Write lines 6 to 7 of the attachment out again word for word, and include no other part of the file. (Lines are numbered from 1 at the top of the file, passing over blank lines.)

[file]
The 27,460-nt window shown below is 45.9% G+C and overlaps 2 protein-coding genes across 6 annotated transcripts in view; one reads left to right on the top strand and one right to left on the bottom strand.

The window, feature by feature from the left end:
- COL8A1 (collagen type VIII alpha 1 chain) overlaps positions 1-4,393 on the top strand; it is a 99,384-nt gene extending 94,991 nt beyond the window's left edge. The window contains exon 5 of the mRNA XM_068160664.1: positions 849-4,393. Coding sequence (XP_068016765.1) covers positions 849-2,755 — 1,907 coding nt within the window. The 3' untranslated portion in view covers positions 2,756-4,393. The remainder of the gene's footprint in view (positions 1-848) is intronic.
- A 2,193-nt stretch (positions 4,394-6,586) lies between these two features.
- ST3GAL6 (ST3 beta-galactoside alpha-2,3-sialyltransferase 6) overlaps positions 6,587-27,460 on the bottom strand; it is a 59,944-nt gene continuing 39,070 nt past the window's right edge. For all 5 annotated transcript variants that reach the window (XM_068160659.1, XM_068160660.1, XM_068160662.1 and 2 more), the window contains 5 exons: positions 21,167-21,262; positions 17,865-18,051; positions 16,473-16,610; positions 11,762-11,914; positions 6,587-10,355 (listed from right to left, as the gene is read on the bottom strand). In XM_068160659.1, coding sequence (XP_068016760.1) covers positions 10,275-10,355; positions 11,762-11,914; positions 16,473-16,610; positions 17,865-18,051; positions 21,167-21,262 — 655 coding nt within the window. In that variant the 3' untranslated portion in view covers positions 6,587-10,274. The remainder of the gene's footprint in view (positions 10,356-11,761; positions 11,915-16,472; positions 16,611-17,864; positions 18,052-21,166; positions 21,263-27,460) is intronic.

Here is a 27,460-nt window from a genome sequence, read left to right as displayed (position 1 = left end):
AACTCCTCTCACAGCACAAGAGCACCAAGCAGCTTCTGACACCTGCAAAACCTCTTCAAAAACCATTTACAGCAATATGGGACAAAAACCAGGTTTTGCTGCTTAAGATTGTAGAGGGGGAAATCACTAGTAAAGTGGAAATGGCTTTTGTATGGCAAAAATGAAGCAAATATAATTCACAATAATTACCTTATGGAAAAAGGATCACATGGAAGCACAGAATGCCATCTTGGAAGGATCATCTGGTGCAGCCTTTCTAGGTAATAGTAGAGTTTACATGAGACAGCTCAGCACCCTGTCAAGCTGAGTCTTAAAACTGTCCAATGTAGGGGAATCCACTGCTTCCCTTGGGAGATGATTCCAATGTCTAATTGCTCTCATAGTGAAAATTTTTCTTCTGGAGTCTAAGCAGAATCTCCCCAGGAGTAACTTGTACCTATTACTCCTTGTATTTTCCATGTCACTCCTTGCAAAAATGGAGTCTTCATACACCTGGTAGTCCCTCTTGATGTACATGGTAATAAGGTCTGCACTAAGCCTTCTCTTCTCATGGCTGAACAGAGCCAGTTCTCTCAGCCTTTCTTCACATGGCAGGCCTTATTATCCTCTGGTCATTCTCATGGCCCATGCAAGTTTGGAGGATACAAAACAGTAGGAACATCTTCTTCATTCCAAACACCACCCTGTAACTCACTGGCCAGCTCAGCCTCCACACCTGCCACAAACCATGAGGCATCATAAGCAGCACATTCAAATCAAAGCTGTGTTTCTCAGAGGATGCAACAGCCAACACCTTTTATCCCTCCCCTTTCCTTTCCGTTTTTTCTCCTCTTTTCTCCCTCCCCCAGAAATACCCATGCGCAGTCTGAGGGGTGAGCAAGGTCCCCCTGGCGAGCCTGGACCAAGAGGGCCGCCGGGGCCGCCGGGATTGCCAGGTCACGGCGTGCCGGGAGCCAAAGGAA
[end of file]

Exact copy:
Here is a 27,460-nt window from a genome sequence, read left to right as displayed (position 1 = left end):
AACTCCTCTCACAGCACAAGAGCACCAAGCAGCTTCTGACACCTGCAAAACCTCTTCAAAAACCATTTACAGCAATATGGGACAAAAACCAGGTTTTGCTGCTTAAGATTGTAGAGGGGGAAATCACTAGTAAAGTGGAAATGGCTTTTGTATGGCAAAAATGAAGCAAATATAATTCACAATAATTACCTTATGGAAAAAGGATCACATGGAAGCACAGAATGCCATCTTGGAAGGATCATCTGGTGCAGCCTTTCTAGGTAATAGTAGAGTTTACATGAGACAGCTCAGCACCCTGTCAAGCTGAGTCTTAAAACTGTCCAATGTAGGGGAATCCACTGCTTCCCTTGGGAGATGATTCCAATGTCTAATTGCTCTCATAGTGAAAATTTTTCTTCTGGAGTCTAAGCAGAATCTCCCCAGGAGTAACTTGTACCTATTACTCCTTGTATTTTCCATGTCACTCCTTGCAAAAATGGAGTCTTCATACACCTGGTAGTCCCTCTTGATGTACATGGTAATAAGGTCTGCACTAAGCCTTCTCTTCTCATGGCTGAACAGAGCCAGTTCTCTCAGCCTTTCTTCACATGGCAGGCCTTATTATCCTCTGGTCATTCTCATGGCCCATGCAAGTTTGGAGGATACAAAACAGTAGGAACATCTTCTTCATTCCAAACACCACCCTGTAACTCACTGGCCAGCTCAGCCTCCACACCTGCCACAAACCATGAGGCATCATAAGCAGCACATTCAAATCAAAGCTGTGTTTCTCAGAGGATGCAACAGCCAACACCTTTTATCCCTCCCCTTTCCTTTCCGTTTTTTCTCCTCTTTTCTCCCTCCCCCAGAAATACCCATGCGCAGTCTGAGGGGTGAGCAAGGTCCCCCTGGCGAGCCTGGACCAAGAGGGCCGCCGGGGCCGCCGGGATTGCCAGGTCACGGCGTGCCGGGAGCCAAAGGAA